Wednesday, March 26, 2014

Intensely chocolate pudding

Some of my plans for this spring:

Spent a morning at the Japanese garden, reading.

Eat as many asparagus as I possibly can.

Have cocktails on the balcony, watching the big trees sway.

Visit Amsterdam’s open markets and parks more often.

Look for a new apartment; seriously this time.


Cook without a recipe or without jotting down the recipe of what I’m cooking.

Take my camera everywhere with me and discover beauty in the ordinary through my lens.

Not stress about the small stuff and keep focusing on my goals.

Cook more with alternative grains, sugars, fats.

Learn how to use the espresso machine, finally.

Sing more.

Find time to share more recipes here.

Like this one. Chocolate pudding.

A luscious, velvety, über chocolatey pudding, with a dollop of freshly whipped cream, because a chocolate pudding should never be served without it.

Intensely Chocolate Pudding

If you’re dreaming of the creamiest, most chocolatey and rich pudding, look no further.
I used chocolate with 55% cocoa solids but you can use 70% if you prefer a more bitter flavor. Just make sure the chocolate, as well as the cocoa you use, is of good quality.

Yield: 6-8 servings

120 g caster sugar
25 g corn flour
25 g Dutch-processed cocoa powder
¼ tsp salt
380 ml fresh whole milk
100 ml cream, full-fat (35%)
3 large egg yolks
95 g good quality dark chocolate 55% cocoa solids, finely chopped
1 tsp pure vanilla extract
15 g unsalted butter, at room temperature, cut into tiny pieces

Freshly whipped cream (unsweetened), for serving

Special equipment: fine sieve, heatproof spatula, whisk

In a medium-sized bowl, add the sugar and sieve in the corn flour and cocoa powder. Add the salt and mix well using a wire whisk. Add 80 ml of the milk to the mixture and whisk. Then add the egg yolks and whisk well to incorporate.

Add the rest 300 ml of milk and the cream to a medium-sized, heavy-bottomed saucepan and heat over medium-high heat just until the mixture starts to foam up around the edges, stirring with a heatproof spatula so it doesn’t catch.

Add the heated milk-cream mixture little-by-little in the cocoa-eggs mixture, whisking continuously, empty this mixture back into the saucepan and place over a low heat, stirring constantly with a heatproof spatula. In the beginning it may seem like it won’t thicken up but don’t worry, it will. It will take about 6 minutes to thicken. Just be patient and keep stirring and scraping the bottom of the pan well, so the mixture doesn’t get stuck. Be careful not to over-heat the mixture or it will get burned. When it starts to thicken, it will start to create small lumps; at this point, switch to a wire whisk and continue whisking until the mixture becomes smooth and thickens (as thick as mayonnaise). Remove the pan immediately from the heat and pour into a bowl on top of which you have placed a fine sieve. Pass the mixture through the sieve, using a spatula to help pass it all through. In this way, you won’t have any lumps in your pudding.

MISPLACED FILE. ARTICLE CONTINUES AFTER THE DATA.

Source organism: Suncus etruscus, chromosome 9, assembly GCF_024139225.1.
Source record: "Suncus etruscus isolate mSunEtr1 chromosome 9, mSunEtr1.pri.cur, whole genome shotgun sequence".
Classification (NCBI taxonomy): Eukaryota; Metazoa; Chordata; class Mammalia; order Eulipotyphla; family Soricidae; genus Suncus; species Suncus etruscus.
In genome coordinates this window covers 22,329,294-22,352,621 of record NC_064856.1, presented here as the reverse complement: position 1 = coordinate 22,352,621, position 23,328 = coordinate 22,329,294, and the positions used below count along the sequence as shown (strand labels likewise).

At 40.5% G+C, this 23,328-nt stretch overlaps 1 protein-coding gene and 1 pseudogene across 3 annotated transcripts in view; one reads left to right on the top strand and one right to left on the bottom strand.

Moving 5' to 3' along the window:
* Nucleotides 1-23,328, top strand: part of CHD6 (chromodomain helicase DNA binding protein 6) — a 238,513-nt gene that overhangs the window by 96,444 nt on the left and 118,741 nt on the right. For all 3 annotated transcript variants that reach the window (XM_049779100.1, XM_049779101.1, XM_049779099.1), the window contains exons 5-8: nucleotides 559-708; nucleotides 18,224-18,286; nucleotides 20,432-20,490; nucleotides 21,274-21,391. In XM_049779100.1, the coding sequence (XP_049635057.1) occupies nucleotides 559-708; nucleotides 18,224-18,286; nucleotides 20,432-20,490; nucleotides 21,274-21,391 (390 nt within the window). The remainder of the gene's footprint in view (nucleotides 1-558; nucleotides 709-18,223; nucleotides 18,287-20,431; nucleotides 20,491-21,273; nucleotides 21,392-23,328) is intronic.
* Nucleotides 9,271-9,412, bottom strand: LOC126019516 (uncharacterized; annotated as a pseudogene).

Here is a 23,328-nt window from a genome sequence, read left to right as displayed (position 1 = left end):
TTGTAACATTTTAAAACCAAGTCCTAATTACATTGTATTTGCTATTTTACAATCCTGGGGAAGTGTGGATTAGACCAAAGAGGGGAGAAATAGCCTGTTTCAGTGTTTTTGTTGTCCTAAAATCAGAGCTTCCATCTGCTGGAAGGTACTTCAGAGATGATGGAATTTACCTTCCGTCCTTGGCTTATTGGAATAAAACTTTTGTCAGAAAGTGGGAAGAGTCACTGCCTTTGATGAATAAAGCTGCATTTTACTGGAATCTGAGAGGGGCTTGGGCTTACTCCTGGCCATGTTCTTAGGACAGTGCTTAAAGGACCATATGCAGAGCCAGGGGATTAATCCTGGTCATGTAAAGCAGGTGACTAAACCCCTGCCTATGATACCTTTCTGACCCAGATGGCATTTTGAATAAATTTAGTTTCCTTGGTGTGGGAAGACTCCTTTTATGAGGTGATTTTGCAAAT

Immediately add to the mixture the vanilla, the chopped chocolate and the butter and slowly fold them in using a spatula. Don’t be too aggressive with the mixing because you don’t want it to split.

At this point, if you want to serve your pudding warm, then do so. If you prefer to serve it cold, empty it into a clean bowl and, if you like a skin to form on top, place it in the refrigerator uncovered, but if you’re like me and dislike the skin, then place a piece of plastic wrap over the pudding, pressing it on the surface of the pudding.

When you want to serve the pudding, give it a light whip with a spoon or spatula to lighten it and serve in small bowls. Top with unsweetened, freshly whipped cream.

You can keep the pudding covered in the refrigerator for 2 days.

Saturday, March 15, 2014

Roasted carrot soup with Puy lentils

Spring is officially just around the corner; unofficially it’s been here since last week. It’s sunny and hot, the birds are chirping and the bugs are going crazy, Dutch tulips are blooming and are prettier than ever, and the Dutch are reveling in the warmth, wearing their flip-flops and t-shirts. I, on the other hand, am still wearing my boots and long-sleeved blouses.

The pain I told you about from the wisdom tooth extraction is still present, however it is slowly fading and I’m heading towards a full recovery. I still can’t quite chew from the left side of my mouth and the right side is getting a real work out these days, so I have been making soups and smoothies and foods that are easy to chew.